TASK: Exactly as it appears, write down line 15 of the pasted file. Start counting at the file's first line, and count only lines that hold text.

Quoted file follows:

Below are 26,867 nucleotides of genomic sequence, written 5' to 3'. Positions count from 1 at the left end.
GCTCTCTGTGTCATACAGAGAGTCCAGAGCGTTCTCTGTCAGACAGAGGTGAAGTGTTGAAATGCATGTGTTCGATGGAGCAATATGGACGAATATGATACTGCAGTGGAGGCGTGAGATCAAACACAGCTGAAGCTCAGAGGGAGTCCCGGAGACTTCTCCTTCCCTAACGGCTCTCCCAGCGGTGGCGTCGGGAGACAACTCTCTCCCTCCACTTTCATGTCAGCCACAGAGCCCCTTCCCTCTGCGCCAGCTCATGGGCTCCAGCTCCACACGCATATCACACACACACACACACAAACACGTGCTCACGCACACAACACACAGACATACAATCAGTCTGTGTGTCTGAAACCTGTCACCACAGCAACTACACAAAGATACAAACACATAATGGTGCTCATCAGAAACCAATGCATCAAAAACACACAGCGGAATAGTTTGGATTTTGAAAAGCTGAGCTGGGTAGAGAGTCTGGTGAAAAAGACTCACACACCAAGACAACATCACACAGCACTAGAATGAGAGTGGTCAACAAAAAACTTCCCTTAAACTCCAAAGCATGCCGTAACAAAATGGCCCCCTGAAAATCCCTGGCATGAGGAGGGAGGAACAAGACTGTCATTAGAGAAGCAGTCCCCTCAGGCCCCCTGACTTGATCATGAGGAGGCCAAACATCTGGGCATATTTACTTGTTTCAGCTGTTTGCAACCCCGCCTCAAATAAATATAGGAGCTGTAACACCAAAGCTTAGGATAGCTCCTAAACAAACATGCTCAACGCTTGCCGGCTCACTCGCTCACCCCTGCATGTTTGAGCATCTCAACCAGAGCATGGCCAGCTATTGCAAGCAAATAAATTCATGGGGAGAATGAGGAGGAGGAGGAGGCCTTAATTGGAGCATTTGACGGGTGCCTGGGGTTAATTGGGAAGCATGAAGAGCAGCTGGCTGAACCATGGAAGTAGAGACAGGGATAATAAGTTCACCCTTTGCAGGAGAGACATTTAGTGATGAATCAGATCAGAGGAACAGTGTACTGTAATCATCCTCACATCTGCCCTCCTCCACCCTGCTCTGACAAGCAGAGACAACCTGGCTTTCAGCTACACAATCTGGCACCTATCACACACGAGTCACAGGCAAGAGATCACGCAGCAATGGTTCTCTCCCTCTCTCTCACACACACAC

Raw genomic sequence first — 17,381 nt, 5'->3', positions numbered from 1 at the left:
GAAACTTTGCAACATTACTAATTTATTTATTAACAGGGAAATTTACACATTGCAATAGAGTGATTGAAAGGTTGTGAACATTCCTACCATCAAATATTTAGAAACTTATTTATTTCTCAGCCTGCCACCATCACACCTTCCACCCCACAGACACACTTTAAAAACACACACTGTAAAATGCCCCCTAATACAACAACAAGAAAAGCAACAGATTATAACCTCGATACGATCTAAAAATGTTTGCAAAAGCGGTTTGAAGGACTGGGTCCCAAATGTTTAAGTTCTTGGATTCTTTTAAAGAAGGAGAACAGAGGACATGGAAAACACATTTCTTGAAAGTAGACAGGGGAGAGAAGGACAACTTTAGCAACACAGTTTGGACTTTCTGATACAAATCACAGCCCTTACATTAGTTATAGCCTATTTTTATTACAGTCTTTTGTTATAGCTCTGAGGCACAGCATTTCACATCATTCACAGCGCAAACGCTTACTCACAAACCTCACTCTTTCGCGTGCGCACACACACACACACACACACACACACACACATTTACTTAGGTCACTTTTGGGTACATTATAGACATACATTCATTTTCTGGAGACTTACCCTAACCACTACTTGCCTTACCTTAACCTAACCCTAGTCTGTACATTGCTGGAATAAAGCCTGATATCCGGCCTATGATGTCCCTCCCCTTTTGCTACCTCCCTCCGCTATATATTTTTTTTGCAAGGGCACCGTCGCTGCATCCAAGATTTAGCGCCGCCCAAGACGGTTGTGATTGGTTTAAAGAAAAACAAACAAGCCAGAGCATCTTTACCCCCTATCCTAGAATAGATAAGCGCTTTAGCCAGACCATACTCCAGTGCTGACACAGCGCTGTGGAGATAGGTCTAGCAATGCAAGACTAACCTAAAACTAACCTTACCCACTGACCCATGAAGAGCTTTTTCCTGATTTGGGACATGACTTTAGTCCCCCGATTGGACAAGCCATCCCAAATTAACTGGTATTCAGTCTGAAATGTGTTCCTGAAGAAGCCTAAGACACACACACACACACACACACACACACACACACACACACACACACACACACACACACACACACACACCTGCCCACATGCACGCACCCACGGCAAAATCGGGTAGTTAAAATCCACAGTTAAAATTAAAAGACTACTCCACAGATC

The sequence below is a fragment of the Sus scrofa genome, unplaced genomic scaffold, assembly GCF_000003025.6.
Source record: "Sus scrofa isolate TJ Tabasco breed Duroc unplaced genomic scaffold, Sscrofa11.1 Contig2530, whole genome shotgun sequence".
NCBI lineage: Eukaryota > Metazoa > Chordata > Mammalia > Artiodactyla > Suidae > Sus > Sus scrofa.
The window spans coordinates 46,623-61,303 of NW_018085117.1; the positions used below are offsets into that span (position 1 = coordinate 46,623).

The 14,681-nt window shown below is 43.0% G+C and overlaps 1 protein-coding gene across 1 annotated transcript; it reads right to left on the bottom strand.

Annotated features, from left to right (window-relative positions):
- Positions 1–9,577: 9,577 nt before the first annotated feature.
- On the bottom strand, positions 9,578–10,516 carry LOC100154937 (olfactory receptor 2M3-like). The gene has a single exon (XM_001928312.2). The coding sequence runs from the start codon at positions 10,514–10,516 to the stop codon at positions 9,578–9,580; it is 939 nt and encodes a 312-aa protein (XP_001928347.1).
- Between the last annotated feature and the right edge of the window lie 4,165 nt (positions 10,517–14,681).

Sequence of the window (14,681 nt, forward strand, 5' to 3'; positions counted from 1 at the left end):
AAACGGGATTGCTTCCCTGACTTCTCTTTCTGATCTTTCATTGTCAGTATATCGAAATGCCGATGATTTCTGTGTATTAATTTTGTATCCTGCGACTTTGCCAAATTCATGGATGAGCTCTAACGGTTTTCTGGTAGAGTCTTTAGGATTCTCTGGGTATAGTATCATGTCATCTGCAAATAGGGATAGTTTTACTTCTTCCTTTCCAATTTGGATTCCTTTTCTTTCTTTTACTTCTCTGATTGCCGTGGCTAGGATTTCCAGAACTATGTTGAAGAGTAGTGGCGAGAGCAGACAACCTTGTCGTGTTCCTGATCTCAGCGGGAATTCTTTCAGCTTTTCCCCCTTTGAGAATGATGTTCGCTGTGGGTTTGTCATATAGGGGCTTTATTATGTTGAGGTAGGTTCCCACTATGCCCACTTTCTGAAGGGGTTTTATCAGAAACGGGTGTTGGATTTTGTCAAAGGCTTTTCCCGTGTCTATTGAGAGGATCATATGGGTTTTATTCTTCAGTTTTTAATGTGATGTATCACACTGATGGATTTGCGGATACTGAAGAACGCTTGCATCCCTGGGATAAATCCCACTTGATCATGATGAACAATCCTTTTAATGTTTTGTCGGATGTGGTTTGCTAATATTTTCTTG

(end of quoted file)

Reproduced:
AAACGGGATTGCTTCCCTGACTTCTCTTTCTGATCTTTCATTGTCAGTATATCGAAATGCCGATGATTTCTGTGTATTAATTTTGTATCCTGCGACTTTGCCAAATTCATGGATGAGCTCTAACGGTTTTCTGGTAGAGTCTTTAGGATTCTCTGGGTATAGTATCATGTCATCTGCAAATAGGGATAGTTTTACTTCTTCCTTTCCAATTTGGATTCCTTTTCTTTCTTTTACTTCTCTGATTGCCGTGGCTAGGATTTCCAGAACTATGTTGAAGAGTAGTGGCGAGAGCAGACAACCTTGTCGTGTTCCTGATCTCAGCGGGAATTCTTTCAGCTTTTCCCCCTTTGAGAATGATGTTCGCTGTGGGTTTGTCATATAGGGGCTTTATTATGTTGAGGTAGGTTCCCACTATGCCCACTTTCTGAAGGGGTTTTATCAGAAACGGGTGTTGGATTTTGTCAAAGGCTTTTCCCGTGTCTATTGAGAGGATCATATGGGTTTTATTCTTCAGTTTTTAATGTGATGTATCACACTGATGGATTTGCGGATACTGAAGAACGCTTGCATCCCTGGGATAAATCCCACTTGATCATGATGAACAATCCTTTTAATGTTTTGTCGGATGTGGTTTGCTAATATTTTCTTG